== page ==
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State instead of ‘threatening’ judges must protect them, remark SC judges

CJP Isa orders making public IHC recommendations in judges’ letter case: Says apex court not to interfere in high court matters: Remarks judge not able to bear pressure must resign: Terms forming JIT on complaints of interference degradation of judiciary: Says even lawyers try to influence court matters: Justice Minallah says Army's image must not be tarnished

By News Desk

April 30, 2024 10:36 AM

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The Supreme Court’s six-judge bench led by Chief Justice of Pakistan (CJP) Qazi Faez Isa on Tuesday adjourned hearing of the case pertaining to allegations levelled by six Islamabad High Court (IHC) judges regarding interference by the intelligence agencies in judicial matters after Justice Athar Minallah remarked that the State must protect the judges and the judiciary’s independence, reported 24NewsHD TV channel.

The bench comprised of CJP Isa and Justices Justices Syed Mansoor Ali Shah, Jamal Khan Mando­khail, Athar Minallah, Musarrat Hilali and Naeem Akhtar Afghan.

Justice Yahya Afridi, who was among the seven-member bench that had presided over the last hearing, had rescused himself from the suo motu case. During the last hearing, Justice Qazi Isa had asserted that “any attack” on the judiciary’s independence would not be tolerated while hinting at forming a full court to hear the case.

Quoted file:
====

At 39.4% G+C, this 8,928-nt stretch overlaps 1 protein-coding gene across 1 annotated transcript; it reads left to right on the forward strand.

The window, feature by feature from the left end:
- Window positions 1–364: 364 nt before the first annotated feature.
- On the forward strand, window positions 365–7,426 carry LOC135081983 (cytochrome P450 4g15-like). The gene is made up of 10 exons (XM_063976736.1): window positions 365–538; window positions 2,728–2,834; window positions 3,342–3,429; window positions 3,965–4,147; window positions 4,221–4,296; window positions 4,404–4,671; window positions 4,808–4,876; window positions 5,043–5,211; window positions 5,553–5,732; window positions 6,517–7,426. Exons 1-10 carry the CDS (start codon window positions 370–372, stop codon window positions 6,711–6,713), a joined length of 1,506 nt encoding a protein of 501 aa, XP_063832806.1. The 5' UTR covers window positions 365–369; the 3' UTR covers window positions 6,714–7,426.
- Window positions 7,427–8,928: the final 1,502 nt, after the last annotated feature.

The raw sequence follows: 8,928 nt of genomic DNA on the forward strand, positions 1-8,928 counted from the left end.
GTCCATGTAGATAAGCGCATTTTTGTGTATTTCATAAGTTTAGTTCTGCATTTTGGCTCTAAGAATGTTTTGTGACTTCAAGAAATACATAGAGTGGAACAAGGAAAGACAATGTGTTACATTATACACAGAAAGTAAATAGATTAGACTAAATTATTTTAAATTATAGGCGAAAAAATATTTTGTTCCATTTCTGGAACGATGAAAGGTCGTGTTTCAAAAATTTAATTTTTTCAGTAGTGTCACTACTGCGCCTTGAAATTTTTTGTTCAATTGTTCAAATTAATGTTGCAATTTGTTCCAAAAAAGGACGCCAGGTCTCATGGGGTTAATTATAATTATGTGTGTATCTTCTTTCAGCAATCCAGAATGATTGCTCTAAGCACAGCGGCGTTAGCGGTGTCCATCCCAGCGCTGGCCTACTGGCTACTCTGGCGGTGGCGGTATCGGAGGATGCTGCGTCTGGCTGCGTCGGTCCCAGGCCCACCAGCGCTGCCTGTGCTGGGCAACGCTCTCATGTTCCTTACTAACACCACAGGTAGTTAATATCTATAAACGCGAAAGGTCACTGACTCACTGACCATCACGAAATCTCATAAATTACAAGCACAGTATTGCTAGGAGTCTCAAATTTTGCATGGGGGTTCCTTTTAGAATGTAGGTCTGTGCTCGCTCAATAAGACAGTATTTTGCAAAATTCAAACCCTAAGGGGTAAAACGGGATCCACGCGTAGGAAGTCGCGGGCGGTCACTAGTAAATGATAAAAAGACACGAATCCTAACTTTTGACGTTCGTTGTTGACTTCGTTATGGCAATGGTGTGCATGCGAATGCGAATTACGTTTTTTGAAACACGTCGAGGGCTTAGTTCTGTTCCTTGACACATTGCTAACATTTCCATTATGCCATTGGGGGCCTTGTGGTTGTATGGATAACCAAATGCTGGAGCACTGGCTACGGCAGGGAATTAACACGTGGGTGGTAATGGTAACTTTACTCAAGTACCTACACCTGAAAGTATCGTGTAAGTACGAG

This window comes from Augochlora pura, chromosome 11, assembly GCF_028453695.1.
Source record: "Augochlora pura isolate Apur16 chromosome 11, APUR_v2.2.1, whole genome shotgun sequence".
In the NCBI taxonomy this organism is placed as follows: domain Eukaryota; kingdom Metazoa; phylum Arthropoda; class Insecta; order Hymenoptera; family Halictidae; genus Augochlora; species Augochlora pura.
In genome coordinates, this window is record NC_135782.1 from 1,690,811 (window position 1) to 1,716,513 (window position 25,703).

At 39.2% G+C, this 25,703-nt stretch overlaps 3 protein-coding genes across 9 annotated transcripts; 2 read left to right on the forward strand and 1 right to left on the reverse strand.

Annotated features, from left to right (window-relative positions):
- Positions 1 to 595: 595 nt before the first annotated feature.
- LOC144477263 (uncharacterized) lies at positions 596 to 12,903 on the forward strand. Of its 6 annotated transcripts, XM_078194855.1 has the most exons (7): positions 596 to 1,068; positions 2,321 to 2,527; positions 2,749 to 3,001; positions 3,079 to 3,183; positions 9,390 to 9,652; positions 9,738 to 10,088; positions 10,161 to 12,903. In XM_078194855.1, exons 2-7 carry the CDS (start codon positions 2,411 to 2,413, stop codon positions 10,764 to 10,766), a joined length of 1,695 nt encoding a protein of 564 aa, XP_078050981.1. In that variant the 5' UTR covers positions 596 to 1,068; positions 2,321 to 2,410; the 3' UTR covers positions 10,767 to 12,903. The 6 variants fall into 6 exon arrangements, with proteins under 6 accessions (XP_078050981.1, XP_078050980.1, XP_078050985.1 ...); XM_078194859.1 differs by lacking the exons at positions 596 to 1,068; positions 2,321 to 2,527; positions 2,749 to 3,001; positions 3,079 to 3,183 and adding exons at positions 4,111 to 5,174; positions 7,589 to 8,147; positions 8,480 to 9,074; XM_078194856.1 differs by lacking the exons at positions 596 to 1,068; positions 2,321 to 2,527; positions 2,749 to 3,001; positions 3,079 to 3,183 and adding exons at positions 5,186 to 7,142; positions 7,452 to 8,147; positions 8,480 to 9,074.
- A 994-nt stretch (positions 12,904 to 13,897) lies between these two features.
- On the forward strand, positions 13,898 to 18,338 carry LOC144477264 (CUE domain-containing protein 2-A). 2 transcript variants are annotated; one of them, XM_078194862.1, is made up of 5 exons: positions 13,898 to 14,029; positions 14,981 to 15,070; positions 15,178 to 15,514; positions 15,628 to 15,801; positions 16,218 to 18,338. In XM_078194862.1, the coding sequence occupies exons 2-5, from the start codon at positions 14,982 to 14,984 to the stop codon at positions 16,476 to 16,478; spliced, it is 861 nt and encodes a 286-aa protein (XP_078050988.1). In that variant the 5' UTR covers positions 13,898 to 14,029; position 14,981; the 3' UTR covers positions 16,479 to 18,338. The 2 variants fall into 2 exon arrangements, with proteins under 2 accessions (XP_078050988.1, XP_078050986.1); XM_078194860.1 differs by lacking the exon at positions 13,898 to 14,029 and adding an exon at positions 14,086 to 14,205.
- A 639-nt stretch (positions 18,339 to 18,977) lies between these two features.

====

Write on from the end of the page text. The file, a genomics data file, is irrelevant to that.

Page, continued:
The apex court has also taken up more than 10 petitions and applications seeking its intervention, which were filed by various bar associations and had been clubbed together.

As the hearing started on Tuesday, CJP Isa clarified that the SC’s bench formation committee had decided that all available judges in Islamabad should immediately convene. “There was no pick and choose; whoever was available was put together,” he observed, adding Justice Afridi had recused himself. Recalling that he had hinted at a full court hearing the matter, Justice Qazi Isa said that it could not be convened as two judges were unavailable.


The CJP remarked there was so much polarisation in the country and that “people may not be so interested in the independence of the judiciary but in their own particular viewpoint to prevail”.

The CJP maintained “If somebody can impose a will upon this court, that is also interference; interference can be from within, from without, from intelligence agencies, from your colleagues, from your family member, from social media, from everybody else.”